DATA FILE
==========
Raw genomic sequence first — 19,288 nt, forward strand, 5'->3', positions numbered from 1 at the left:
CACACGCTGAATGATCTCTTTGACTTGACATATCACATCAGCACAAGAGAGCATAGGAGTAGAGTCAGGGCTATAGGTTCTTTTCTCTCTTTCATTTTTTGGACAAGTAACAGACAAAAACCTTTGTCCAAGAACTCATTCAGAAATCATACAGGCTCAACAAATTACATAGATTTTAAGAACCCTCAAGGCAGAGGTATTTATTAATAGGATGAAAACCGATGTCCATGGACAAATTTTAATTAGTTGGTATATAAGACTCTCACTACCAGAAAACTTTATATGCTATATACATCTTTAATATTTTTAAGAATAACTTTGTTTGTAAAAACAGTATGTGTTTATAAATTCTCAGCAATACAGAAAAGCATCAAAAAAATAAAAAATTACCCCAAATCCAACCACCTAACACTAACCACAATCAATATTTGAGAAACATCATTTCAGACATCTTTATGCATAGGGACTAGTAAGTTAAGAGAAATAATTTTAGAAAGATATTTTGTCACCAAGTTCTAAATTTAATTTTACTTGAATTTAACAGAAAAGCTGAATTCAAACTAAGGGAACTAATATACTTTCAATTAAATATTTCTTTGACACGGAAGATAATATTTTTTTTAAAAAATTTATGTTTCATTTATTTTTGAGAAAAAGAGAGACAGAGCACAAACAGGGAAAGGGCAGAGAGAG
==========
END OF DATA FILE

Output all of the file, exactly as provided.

Raw genomic sequence first — 19,288 nt, forward strand, 5'->3', positions numbered from 1 at the left:
CACACGCTGAATGATCTCTTTGACTTGACATATCACATCAGCACAAGAGAGCATAGGAGTAGAGTCAGGGCTATAGGTTCTTTTCTCTCTTTCATTTTTTGGACAAGTAACAGACAAAAACCTTTGTCCAAGAACTCATTCAGAAATCATACAGGCTCAACAAATTACATAGATTTTAAGAACCCTCAAGGCAGAGGTATTTATTAATAGGATGAAAACCGATGTCCATGGACAAATTTTAATTAGTTGGTATATAAGACTCTCACTACCAGAAAACTTTATATGCTATATACATCTTTAATATTTTTAAGAATAACTTTGTTTGTAAAAACAGTATGTGTTTATAAATTCTCAGCAATACAGAAAAGCATCAAAAAAATAAAAAATTACCCCAAATCCAACCACCTAACACTAACCACAATCAATATTTGAGAAACATCATTTCAGACATCTTTATGCATAGGGACTAGTAAGTTAAGAGAAATAATTTTAGAAAGATATTTTGTCACCAAGTTCTAAATTTAATTTTACTTGAATTTAACAGAAAAGCTGAATTCAAACTAAGGGAACTAATATACTTTCAATTAAATATTTCTTTGACACGGAAGATAATATTTTTTTTAAAAAATTTATGTTTCATTTATTTTTGAGAAAAAGAGAGACAGAGCACAAACAGGGAAAGGGCAGAGAGAG